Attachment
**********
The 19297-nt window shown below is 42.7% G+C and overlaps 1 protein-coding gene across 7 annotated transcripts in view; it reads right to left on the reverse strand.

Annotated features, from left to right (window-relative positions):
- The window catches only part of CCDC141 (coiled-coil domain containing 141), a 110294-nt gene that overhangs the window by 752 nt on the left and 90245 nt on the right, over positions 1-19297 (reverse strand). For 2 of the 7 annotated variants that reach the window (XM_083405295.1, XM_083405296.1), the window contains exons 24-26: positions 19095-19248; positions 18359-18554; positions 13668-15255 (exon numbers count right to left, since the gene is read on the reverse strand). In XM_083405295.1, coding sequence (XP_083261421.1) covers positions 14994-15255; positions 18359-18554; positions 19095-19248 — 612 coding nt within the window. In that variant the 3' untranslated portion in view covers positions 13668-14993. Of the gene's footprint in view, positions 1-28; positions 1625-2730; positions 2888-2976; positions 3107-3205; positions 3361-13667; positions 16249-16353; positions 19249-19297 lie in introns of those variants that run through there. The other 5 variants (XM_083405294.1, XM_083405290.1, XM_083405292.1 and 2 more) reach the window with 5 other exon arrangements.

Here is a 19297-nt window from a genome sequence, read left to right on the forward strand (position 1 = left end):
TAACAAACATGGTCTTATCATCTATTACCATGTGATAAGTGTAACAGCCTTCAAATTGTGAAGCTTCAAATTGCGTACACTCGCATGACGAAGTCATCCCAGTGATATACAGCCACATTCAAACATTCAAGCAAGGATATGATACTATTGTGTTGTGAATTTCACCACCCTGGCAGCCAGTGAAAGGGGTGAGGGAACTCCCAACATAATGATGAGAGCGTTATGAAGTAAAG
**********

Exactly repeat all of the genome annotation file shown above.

The 19297-nt window shown below is 42.7% G+C and overlaps 1 protein-coding gene across 7 annotated transcripts in view; it reads right to left on the reverse strand.

Annotated features, from left to right (window-relative positions):
- The window catches only part of CCDC141 (coiled-coil domain containing 141), a 110294-nt gene that overhangs the window by 752 nt on the left and 90245 nt on the right, over positions 1-19297 (reverse strand). For 2 of the 7 annotated variants that reach the window (XM_083405295.1, XM_083405296.1), the window contains exons 24-26: positions 19095-19248; positions 18359-18554; positions 13668-15255 (exon numbers count right to left, since the gene is read on the reverse strand). In XM_083405295.1, coding sequence (XP_083261421.1) covers positions 14994-15255; positions 18359-18554; positions 19095-19248 — 612 coding nt within the window. In that variant the 3' untranslated portion in view covers positions 13668-14993. Of the gene's footprint in view, positions 1-28; positions 1625-2730; positions 2888-2976; positions 3107-3205; positions 3361-13667; positions 16249-16353; positions 19249-19297 lie in introns of those variants that run through there. The other 5 variants (XM_083405294.1, XM_083405290.1, XM_083405292.1 and 2 more) reach the window with 5 other exon arrangements.

Here is a 19297-nt window from a genome sequence, read left to right on the forward strand (position 1 = left end):
TAACAAACATGGTCTTATCATCTATTACCATGTGATAAGTGTAACAGCCTTCAAATTGTGAAGCTTCAAATTGCGTACACTCGCATGACGAAGTCATCCCAGTGATATACAGCCACATTCAAACATTCAAGCAAGGATATGATACTATTGTGTTGTGAATTTCACCACCCTGGCAGCCAGTGAAAGGGGTGAGGGAACTCCCAACATAATGATGAGAGCGTTATGAAGTAAAG